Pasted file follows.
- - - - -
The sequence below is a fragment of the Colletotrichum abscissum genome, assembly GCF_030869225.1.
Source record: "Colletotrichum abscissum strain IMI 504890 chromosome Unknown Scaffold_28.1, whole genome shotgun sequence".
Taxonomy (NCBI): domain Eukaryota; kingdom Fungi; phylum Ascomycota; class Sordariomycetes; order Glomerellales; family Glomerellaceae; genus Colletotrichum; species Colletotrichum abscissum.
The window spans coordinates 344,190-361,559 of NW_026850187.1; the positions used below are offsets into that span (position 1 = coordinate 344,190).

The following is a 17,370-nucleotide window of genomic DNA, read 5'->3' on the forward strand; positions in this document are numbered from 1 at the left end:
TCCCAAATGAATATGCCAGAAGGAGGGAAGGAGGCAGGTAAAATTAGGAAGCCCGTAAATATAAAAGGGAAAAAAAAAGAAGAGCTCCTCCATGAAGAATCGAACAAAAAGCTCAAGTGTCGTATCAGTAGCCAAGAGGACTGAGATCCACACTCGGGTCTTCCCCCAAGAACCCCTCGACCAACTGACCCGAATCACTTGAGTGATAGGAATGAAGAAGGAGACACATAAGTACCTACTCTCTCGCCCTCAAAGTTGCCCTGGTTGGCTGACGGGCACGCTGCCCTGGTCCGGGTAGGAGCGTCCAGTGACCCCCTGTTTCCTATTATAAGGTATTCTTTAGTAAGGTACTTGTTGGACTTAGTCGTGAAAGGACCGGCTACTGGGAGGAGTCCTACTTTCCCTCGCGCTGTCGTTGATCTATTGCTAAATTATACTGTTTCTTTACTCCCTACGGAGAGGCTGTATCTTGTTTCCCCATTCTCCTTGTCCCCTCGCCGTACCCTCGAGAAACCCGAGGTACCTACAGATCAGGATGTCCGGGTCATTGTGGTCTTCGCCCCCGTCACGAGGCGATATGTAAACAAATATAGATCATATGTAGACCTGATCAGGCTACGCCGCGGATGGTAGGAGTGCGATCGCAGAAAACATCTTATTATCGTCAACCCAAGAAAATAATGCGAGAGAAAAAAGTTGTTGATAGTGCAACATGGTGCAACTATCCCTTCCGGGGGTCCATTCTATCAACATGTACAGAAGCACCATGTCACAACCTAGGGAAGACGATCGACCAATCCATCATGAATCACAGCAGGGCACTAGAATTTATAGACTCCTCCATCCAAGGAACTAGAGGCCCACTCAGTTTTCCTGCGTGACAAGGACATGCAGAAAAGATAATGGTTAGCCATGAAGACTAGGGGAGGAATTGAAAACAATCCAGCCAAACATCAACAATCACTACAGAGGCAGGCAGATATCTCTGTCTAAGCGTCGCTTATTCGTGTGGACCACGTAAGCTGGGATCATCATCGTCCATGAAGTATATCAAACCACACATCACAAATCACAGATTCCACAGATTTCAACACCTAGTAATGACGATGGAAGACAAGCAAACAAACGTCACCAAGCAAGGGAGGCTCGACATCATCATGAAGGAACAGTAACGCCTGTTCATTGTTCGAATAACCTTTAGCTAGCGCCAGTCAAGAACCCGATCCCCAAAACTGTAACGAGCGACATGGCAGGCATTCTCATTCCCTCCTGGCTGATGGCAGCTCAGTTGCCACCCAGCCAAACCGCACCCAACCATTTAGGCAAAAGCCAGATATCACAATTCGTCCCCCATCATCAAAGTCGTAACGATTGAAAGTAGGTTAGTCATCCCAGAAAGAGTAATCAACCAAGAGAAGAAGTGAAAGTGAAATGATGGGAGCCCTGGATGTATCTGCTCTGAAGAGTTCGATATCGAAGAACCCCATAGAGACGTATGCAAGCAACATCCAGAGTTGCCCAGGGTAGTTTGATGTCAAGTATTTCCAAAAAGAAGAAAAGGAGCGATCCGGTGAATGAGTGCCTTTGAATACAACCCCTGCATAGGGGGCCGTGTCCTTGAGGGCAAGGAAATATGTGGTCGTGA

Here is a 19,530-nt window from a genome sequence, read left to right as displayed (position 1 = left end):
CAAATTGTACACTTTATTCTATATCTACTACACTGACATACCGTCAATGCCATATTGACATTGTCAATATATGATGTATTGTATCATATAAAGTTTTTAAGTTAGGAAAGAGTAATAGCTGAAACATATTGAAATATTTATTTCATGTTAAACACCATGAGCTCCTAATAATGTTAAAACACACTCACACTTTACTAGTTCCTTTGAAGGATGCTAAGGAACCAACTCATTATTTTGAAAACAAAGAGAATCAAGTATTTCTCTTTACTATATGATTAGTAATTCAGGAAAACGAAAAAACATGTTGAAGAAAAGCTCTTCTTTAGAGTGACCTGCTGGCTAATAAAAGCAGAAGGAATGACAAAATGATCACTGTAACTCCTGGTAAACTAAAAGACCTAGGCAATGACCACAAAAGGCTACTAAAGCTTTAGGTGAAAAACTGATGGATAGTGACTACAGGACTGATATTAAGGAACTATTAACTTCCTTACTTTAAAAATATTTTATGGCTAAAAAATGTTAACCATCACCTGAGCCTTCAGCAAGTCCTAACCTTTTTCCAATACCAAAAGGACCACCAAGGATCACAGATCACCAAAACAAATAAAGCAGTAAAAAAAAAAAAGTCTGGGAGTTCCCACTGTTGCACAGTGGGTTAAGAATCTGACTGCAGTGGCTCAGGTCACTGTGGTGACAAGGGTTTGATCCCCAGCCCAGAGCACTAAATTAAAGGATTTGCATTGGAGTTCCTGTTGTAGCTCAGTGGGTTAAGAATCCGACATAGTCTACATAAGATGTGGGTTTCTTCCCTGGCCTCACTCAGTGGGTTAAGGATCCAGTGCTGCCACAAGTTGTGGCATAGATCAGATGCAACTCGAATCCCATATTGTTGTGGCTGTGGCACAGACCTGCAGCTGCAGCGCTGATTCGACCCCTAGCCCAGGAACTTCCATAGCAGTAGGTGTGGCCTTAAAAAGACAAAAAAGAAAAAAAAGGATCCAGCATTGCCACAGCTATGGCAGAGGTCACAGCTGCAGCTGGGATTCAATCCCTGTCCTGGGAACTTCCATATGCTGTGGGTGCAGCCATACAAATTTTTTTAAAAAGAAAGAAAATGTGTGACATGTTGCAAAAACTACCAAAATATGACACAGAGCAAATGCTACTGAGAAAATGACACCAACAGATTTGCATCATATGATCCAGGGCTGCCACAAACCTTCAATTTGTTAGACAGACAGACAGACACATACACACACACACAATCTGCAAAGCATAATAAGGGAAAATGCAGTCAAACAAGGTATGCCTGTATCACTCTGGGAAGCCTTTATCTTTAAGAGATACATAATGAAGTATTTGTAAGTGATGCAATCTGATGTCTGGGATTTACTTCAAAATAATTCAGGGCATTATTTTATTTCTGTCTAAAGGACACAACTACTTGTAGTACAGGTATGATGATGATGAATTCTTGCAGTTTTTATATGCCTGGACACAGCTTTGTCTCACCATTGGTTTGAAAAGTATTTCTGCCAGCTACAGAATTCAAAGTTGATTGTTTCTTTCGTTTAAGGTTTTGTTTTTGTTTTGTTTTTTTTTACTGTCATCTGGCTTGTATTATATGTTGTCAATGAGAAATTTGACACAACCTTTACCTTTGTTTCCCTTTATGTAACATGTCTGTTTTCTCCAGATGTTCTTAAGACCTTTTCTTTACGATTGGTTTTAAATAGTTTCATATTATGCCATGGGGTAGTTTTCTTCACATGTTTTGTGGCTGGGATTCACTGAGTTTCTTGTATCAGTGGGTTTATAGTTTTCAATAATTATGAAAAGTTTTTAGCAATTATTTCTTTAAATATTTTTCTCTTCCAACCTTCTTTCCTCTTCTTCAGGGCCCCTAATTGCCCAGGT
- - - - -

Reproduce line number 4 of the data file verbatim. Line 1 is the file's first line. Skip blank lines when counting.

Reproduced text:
The window spans coordinates 344,190-361,559 of NW_026850187.1; the positions used below are offsets into that span (position 1 = coordinate 344,190).